The above procedure was repeated under the same conditions but shifting the position of incidence to the positions a, c and d shown in FIG. 1 (namely, 0, 20 and 30 μm apart from the boundary between the waveguide for optical coupling and the principal waveguide on the side of the waveguide for optical coupling) and calculation was carried out in the same manner. Further, waveguide devices wherein ncp, Θ and L were varied as shown in the following Table were prepared and discussion was made on incident lights on the positions a to d. Table 1 summarizes the coupling loss and the waveguide loss due to coupling calculated for each case.

              TABLE 1______________________________________                         IncidentNo.   ncp         θ  L (μm)                         position                                 Loss (dB)______________________________________1     1.550   1.7856°                  1283   a       9.9162     1.550   1.7856°                  1283   b       3.6733     1.550   1.7856°                  1283   c       4.4674     1.550   1.7856°                  1283   d       9.2005     1.560   3.7024°                  618.1  a       14.4306     1.560   3.7024°                  618.1  b       3.8757     1.560   3.7024°                  618.1  c       3.5928     1.560   3.7024°                  618.1  d       19.118______________________________________

(2) Discussion on comparative waveguide device

By using a comparative waveguide device having no waveguide for optical coupling but a principal waveguide alone, effects relating to the deviation in the positions of optical fibers were discussed and compared with the waveguide device of the present invention.

In the waveguide device shown in FIG. 6, when the refractive index of the substrate 1 was 1.542, the refractive index of the waveguide layer 2 was 1.550 and the thickness of the waveguide layer 2 was 4 μm, the effective refractive index neff of this slab type principal waveguide portion was 1.547 in accordance with FIG. 4. The beam width of incident light was regulated to 10 μm and the position of incidence was shifted from the center of the waveguide layer 2 toward the upper cladding layer at each distance as listed in Table 2. Then the beam propagation was calculated in detail. Table 2 summarizes the coupling loss and the waveguide loss due to coupling in each case.

              TABLE 2______________________________________No.      Deviation from center (μm)                      Loss (dB)______________________________________ 9       0                 0.62810       2                 1.53211       4                 4.10212       6                 8.02013       8                 11.934______________________________________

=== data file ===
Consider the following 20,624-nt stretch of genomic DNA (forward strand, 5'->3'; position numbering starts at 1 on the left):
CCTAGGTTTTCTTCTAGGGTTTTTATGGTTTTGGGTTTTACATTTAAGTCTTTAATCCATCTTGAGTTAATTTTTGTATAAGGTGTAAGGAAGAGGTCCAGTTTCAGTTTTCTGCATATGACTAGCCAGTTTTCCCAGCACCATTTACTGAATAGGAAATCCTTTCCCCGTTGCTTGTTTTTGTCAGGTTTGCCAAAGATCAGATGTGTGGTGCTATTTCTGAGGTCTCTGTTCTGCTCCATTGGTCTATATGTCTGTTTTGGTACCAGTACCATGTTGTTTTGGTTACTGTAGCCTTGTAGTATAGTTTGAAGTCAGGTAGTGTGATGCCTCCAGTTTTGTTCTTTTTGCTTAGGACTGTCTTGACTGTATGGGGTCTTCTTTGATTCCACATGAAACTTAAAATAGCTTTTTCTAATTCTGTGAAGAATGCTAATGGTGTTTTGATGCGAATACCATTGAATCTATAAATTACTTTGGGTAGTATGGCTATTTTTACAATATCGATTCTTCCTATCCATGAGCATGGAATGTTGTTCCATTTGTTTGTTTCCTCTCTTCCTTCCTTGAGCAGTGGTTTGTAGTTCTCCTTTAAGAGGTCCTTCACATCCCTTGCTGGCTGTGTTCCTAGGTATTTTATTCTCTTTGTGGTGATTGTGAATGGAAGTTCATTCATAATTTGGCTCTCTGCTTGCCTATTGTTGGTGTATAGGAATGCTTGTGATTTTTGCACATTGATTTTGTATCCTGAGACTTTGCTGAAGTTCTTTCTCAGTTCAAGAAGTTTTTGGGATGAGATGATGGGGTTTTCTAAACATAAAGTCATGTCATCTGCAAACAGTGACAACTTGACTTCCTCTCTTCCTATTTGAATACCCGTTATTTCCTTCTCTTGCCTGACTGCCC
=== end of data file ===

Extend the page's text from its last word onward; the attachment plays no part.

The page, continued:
FIG. 7 summarizes these test results. This graph indicates that the waveguide device of the present invention shows a small loss even though the position of the incidental light is largely deviated.

Test Example 2

To confirm the effects of the accuracy of the preparation of the tapered shape, the relation between the tapering angle Θ and the waveguide loss was discussed.

Under the same conditions as those employed in the above Test Example 1 (1), the change in the waveguide loss was monitored while varying the tapering angle Θ. In FIG. 1, T was fixed to 40 μm, while the tapering angle Θ was changed by varying the length L. The beam width of the incident light was regulated to 10 μm and the position of incidence was adjusted to the position b in FIG. 1. Thus the bean propagation was calculated in detail. The results are given in Table 3.

              TABLE 3______________________________________No.     θ/θa          θ     L (μm)                            Loss (dB)______________________________________14      0.3    0.5° 4585  3.68915      0.8    1.4285°                      1604  4.05416      0.9    1.6070°                      1426  4.32717      1.1    1.9642°                      1166  4.29118      1.2    2.1427°                      1069  4.13119      1.4    2.5° 916   4.09920      1.68   3.0° 763   5.27221      1.96   3.5° 653   6.91622      2.2    4.0° 572   7.95123      2.5    4.5° 508   8.75924      2.8    5.0° 457   9.658______________________________________

These results are summarized in FIG. 8. This graph indicates that the loss increases with an increase in the tapering angle Θ and that a tapering angle Θ twice or more larger than Θa, in particular, causes an unacceptably large loss.

Industrial Applicability

The waveguide device of the present invention is excellent in having a high resistance against the deviation in the positions of the light exit face of an LD or an optical fiber and the light entrance face of a waveguide and thus enabling an optical coupling at a high efficiency.

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Non-Patent Citations
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Classifications
U.S. Classification385/43, 385/50, 385/49, 385/29
International ClassificationG02B6/122, G02B6/30
Cooperative ClassificationG02B6/305
European ClassificationG02B6/30T
Legal Events
DateCodeEventDescription
Dec 9, 2008FPExpired due to failure to pay maintenance fee
Effective date: 20081022
Oct 22, 2008LAPSLapse for failure to pay maintenance fees
Apr 28, 2008REMIMaintenance fee reminder mailed
Apr 5, 2004FPAYFee payment
Year of fee payment: 8
Apr 12, 2000FPAYFee payment
Year of fee payment: 4
Oct 11, 1995ASAssignment
Owner name: HOECHST AKTIENGESELLSCHAFT, GERMANY
Free format text: ASSIGNMENT OF ASSIGNORS INTEREST;ASSIGNOR:OKANIWA, KAORU;REEL/FRAME:007721/0460
Effective date: 19950804